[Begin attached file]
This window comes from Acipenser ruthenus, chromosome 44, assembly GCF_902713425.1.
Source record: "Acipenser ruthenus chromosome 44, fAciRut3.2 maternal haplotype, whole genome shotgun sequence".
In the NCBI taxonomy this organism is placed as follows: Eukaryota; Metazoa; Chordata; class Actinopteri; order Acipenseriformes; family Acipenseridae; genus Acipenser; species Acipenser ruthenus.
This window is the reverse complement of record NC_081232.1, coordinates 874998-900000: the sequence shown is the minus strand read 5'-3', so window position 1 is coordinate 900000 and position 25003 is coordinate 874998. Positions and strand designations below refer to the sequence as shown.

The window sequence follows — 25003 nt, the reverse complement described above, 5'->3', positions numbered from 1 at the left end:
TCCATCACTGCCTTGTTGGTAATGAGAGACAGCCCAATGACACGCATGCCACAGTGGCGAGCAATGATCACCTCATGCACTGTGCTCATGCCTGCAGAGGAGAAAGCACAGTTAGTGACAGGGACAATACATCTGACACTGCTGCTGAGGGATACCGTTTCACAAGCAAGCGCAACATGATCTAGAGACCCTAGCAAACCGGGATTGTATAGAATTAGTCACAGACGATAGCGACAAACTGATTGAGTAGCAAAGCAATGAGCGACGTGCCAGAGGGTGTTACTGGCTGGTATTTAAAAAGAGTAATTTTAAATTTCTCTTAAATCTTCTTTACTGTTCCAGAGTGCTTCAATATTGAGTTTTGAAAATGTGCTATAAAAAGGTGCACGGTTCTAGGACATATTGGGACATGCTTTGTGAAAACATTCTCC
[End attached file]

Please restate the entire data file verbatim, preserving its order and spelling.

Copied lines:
This window comes from Acipenser ruthenus, chromosome 44, assembly GCF_902713425.1.
Source record: "Acipenser ruthenus chromosome 44, fAciRut3.2 maternal haplotype, whole genome shotgun sequence".
In the NCBI taxonomy this organism is placed as follows: Eukaryota; Metazoa; Chordata; class Actinopteri; order Acipenseriformes; family Acipenseridae; genus Acipenser; species Acipenser ruthenus.
This window is the reverse complement of record NC_081232.1, coordinates 874998-900000: the sequence shown is the minus strand read 5'-3', so window position 1 is coordinate 900000 and position 25003 is coordinate 874998. Positions and strand designations below refer to the sequence as shown.

The window sequence follows — 25003 nt, the reverse complement described above, 5'->3', positions numbered from 1 at the left end:
TCCATCACTGCCTTGTTGGTAATGAGAGACAGCCCAATGACACGCATGCCACAGTGGCGAGCAATGATCACCTCATGCACTGTGCTCATGCCTGCAGAGGAGAAAGCACAGTTAGTGACAGGGACAATACATCTGACACTGCTGCTGAGGGATACCGTTTCACAAGCAAGCGCAACATGATCTAGAGACCCTAGCAAACCGGGATTGTATAGAATTAGTCACAGACGATAGCGACAAACTGATTGAGTAGCAAAGCAATGAGCGACGTGCCAGAGGGTGTTACTGGCTGGTATTTAAAAAGAGTAATTTTAAATTTCTCTTAAATCTTCTTTACTGTTCCAGAGTGCTTCAATATTGAGTTTTGAAAATGTGCTATAAAAAGGTGCACGGTTCTAGGACATATTGGGACATGCTTTGTGAAAACATTCTCC